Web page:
Non-toxic plants

Is Dichorisandra Reginae or Queen’s Spiderwort Toxic For Cats?

by Clair Chesterman
Is Dichorisandra Reginae or Queen’s Spiderwort Toxic For Cats

Dichorisandra Reginae or Queen’s spiderwort is not reported to be toxic for cats. It is considered by The American Society for the Prevention of Cruelty to Animals (ASPCA) to be non-toxic to cats.

However, while Dichorisandra Reginae is classified as a non-toxic plant, it does not imply that it can be eaten by your feline companions.

Can Cats Eat Dichorisandra Reginae or Queen’s Spiderwort?

Queen’s Spiderwort with a cat nearby

Cats can eat a few amounts of this plant. Despite the fact that this plant is non-toxic, any plant may cause unexpected reactions in certain cats. Plants can cause stomach discomfort in the same way as unusual diets or too much food can cause vomiting.

The natural fiber is essential for cats to consume, and oat grass and dried ficus leaves are two fantastic plants that cats enjoy. This additional fiber is good for digestion and may help with natural tooth cleaning.

What is Dichorisandra Reginae or Queen’s Spiderwort?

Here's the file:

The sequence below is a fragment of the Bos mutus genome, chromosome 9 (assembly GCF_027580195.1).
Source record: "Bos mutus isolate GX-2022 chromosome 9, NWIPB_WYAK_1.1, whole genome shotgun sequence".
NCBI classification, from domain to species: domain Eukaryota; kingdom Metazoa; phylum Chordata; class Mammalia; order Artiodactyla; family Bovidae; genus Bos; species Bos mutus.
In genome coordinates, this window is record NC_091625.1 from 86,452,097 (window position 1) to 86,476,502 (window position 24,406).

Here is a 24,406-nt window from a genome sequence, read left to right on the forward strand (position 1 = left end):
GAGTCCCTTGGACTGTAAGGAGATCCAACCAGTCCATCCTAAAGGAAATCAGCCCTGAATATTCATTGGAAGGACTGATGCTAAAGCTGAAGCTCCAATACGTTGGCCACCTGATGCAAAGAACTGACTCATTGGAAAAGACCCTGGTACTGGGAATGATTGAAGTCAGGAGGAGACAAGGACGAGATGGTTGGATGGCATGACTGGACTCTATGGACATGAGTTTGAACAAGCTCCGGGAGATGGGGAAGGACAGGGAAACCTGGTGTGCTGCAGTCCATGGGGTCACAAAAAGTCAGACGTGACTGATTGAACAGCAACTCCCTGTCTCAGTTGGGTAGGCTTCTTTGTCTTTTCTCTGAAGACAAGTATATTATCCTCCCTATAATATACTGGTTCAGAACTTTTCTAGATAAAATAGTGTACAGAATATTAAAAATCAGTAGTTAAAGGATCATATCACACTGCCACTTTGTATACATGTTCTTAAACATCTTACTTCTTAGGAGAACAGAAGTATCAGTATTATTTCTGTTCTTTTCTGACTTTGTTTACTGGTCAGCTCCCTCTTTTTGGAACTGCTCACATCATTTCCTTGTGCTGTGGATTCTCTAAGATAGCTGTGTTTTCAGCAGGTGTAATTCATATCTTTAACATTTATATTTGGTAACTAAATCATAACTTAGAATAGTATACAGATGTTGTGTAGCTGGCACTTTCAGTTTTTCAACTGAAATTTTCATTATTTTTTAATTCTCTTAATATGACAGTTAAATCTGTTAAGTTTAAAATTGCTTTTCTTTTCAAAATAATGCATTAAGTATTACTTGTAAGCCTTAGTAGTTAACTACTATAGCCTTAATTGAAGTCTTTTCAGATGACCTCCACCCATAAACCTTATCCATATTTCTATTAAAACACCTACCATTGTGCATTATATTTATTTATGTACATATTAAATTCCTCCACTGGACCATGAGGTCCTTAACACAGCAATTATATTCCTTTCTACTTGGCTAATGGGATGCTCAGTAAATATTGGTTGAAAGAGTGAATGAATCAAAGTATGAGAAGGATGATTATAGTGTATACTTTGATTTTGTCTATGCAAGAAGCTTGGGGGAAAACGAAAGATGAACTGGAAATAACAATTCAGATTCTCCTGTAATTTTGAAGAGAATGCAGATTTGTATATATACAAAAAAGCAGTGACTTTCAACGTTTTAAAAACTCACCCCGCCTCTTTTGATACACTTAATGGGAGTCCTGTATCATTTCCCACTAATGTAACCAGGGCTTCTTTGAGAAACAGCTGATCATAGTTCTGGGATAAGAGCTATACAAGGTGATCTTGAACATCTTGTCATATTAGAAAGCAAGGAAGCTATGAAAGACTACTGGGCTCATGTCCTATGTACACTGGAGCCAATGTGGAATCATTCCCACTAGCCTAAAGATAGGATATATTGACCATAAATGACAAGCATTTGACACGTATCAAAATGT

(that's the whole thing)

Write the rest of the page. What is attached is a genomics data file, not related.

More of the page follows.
Queen’s Spiderwort and cats

Queen’s Spiderwort is a stunning purple tropical perennial plant endemic to Peru. Dichorisandra is a genus of perennial monocotyledonous flowering plants in the dayflower family that is frequently used as a houseplant in interiorscapes (Commelinaceae).

The genus is known for its slightly zygomorphic flowers with big anthers that normally release pollen through pores at the apex, as well as its seeds, which are embedded in a red or sometimes white aril, and tubers that often grow at the terminals of the roots. It is very closely related to the genus Siderasis, according to both morphology and DNA sequence research.

Keeping Cats Away From Dichorisandra Reginae or Queen’s Spiderwort

Queen’s Spiderwort plant with a cat trying to sniff it

Some cats are adamant about gaining access and will not be deterred by anything. Mulching the barren ground around plants with prickly materials like coarse bark, twigs, pyracantha prunings, pine cones, conifer needles, and holly leaves will provide some protection.

Cats prefer to walk and dig in soft, flexible dirt. Many people propose scattering citrus peel (orange, lemon, lime, grapefruit) around plants. Cats dislike the smell of citrus oil.

However, cats will become accustomed to all of these ways over time, and you may need to switch strategies.

Planting catnip and placing a litter tray close is also another option. It is also a good method to place your plants in a secured space that your cats cannot access. Cats usually do not make effort to come near a plant that is not in its usual place or out of their paws’ reach.

Plants to  Avoid For Your Cats

If you are a cat owner and unsure if the plants growing in your yard are harmful to your cats, check out this list of toxic plants for cats. You can also check our list of non-toxic plants for cats.

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